The US Department of Labor announced last week that it was making available $100 million in “Trade and Economic Transition National Dislocated Worker Grants,” which will fund training and career services programs for workers affected by “major economic dislocations.” These grants will be disbursed to states, outlying areas, local workforce development boards, and other entities, by the department’s Employment and Training Administration, and are meant to address a variety of workforce challenges, including:
- The economic and workforce impacts associated with job loss or employer/industrial reorganization due to trade or automation;
- The loss, significant decline, or major structural change/reorganization of a primary or legacy industry, such as a manufacturing downturn due to technological advances, including impacts on the agricultural industry due to trade or other economic trends;
- Other economic transition or stagnation that may disproportionately impact mature workers, putting them at risk for extended unemployment, lower wages, and underemployment.
Applications for grants are due by September 7, and the administration plans to begin awarding funds by September 30. It will continue to fund qualifying applications in the order they are received until all of the allocated funds are spent.
This is the first major initiative from the Trump administration focused on protecting the workforce from automation-related displacement. Treasury Secretary Steven Mnuchin took criticism last year when he downplayed the potential impact of automation on job loss, arguing that technological displacement would not be an issue for another 50 years or more.
The latest global forecast from the OECD found that job loss from automation would probably not be as severe as many people fear, but the advent of robotics and AI will still displace or radically change tens of millions of jobs in the developed world. The OECD also warned that the people whose jobs are most at risk from automation are also the least prepared to transition into the new jobs created by an automated digital economy, underlining the need for robust reskilling programs to prepare the workforce for the future. Technological advancement is not the only big-picture change affecting US workers, however; the reorientation of US trade policy, the evolving nature of globalization, and global economic trends also have an impact, as the department’s announcement noted.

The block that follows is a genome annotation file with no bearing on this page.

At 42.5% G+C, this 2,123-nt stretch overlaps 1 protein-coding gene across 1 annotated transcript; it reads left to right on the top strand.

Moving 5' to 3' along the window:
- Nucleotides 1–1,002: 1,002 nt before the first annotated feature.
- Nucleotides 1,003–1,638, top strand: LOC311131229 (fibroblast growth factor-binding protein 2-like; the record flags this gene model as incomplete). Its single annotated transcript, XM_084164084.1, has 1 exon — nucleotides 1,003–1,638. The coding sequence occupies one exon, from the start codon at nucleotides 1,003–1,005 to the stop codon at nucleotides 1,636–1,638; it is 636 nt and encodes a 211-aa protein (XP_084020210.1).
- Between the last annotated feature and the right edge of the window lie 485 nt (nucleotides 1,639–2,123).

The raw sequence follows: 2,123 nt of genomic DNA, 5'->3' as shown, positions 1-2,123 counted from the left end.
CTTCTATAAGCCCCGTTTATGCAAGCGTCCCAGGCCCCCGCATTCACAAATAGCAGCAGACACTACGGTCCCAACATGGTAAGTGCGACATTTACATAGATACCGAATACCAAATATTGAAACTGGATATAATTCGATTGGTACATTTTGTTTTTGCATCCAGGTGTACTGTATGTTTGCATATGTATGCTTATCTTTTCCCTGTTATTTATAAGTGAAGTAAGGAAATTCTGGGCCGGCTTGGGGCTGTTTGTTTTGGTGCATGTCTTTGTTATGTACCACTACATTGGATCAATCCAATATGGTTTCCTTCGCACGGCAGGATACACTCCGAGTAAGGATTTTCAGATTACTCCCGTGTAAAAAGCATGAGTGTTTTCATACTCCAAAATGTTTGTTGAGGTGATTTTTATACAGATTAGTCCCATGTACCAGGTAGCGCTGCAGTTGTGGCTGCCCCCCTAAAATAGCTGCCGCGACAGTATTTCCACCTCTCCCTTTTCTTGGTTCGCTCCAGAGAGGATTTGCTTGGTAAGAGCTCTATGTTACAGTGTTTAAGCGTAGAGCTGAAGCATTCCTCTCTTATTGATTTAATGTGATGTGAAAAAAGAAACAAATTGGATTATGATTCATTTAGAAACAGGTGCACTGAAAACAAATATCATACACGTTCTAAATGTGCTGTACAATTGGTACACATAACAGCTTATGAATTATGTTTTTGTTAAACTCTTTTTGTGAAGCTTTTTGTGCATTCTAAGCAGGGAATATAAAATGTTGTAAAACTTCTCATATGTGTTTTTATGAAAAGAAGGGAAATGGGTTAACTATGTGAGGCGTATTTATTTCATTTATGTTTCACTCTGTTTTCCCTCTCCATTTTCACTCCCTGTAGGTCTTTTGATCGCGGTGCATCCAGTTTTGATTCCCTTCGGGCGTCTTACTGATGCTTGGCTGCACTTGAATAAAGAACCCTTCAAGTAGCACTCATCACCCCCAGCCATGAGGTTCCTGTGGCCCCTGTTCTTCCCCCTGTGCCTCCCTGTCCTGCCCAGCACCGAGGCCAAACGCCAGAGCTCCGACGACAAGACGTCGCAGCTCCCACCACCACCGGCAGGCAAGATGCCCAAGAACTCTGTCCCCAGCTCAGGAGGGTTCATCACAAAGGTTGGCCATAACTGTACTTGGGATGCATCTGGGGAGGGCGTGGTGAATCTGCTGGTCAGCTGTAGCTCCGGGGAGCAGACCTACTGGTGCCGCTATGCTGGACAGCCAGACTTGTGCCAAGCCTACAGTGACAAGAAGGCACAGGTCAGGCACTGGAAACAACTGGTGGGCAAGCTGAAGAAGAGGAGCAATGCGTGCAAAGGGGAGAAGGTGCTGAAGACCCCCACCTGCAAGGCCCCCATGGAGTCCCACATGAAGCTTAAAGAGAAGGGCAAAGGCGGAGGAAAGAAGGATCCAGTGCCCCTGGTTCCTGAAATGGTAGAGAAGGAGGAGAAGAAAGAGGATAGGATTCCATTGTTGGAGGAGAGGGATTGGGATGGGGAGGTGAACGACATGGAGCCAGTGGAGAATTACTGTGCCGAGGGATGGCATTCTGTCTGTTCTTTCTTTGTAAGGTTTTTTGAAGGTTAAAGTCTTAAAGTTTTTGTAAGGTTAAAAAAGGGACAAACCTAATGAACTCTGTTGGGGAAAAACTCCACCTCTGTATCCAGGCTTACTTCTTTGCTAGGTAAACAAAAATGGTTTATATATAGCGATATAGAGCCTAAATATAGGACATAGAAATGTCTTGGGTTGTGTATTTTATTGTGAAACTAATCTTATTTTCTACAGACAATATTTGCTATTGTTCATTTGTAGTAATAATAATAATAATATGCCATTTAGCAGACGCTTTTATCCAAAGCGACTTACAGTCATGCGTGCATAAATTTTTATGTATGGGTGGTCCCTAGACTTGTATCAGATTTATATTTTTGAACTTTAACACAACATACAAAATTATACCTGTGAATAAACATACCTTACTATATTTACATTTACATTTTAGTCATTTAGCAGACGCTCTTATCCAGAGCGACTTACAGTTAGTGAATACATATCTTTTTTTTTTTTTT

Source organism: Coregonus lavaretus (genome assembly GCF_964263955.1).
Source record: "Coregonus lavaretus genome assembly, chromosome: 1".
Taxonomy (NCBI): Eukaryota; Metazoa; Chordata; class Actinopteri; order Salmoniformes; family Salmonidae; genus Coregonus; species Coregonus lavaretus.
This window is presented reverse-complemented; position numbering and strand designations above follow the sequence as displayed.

The grant program announced last week is part of a range of efforts the Labor Department is making to address the skills gap and the impact of these economic shifts on the US workforce. It is also in the process of developing new rules to allow trade associations and other nongovernmental organizations to certify work-based learning programs without having to go through the existing federal and state registered apprenticeship system, based on an executive order President Donald Trump issued last year.
SHRM’s Roy Maurer hears from a proponent of the new rules that they are being issued in response to complaints from employers that existing regulations on apprenticeship programs are too restrictive:
Katie Spiker, federal policy analyst at the National Skills Coalition, a Washington, D.C.-based group advocating for investments in workforce development, pointed out that under current law, the DOL or a state agency registers apprenticeship programs, documenting that the structure of the program’s on-the-job learning, classroom instruction, mentoring and safety components meet certain standards. The programs are subject to regulations describing the types of occupations for which apprenticeships can be used, the structure of training, the expertise apprentices need to earn and compliance with equal employment opportunity rules. …
Last month the DOL announced $150 million in funds to support organizations to help businesses set up and run the new industry-recognized apprenticeship programs and another $1 million in funding to community-based organizations helping expand women’s access to apprenticeships and training for jobs in manufacturing, mining and construction.
Critics of the new model are concerned, however, that the administration is ceding too much oversight of these programs to industry associations, which could lead to lapses in quality control. Mary Alice McCarthy, director of the Center on Education and Skills at New America, told Maurer that this was an issue of concern, noting that Trump’s Task Force on Apprenticeship Expansion acknowledged “the risks of inconsistent standards and conflicts of interest that such a structure could present” in its own report to the president earlier this year.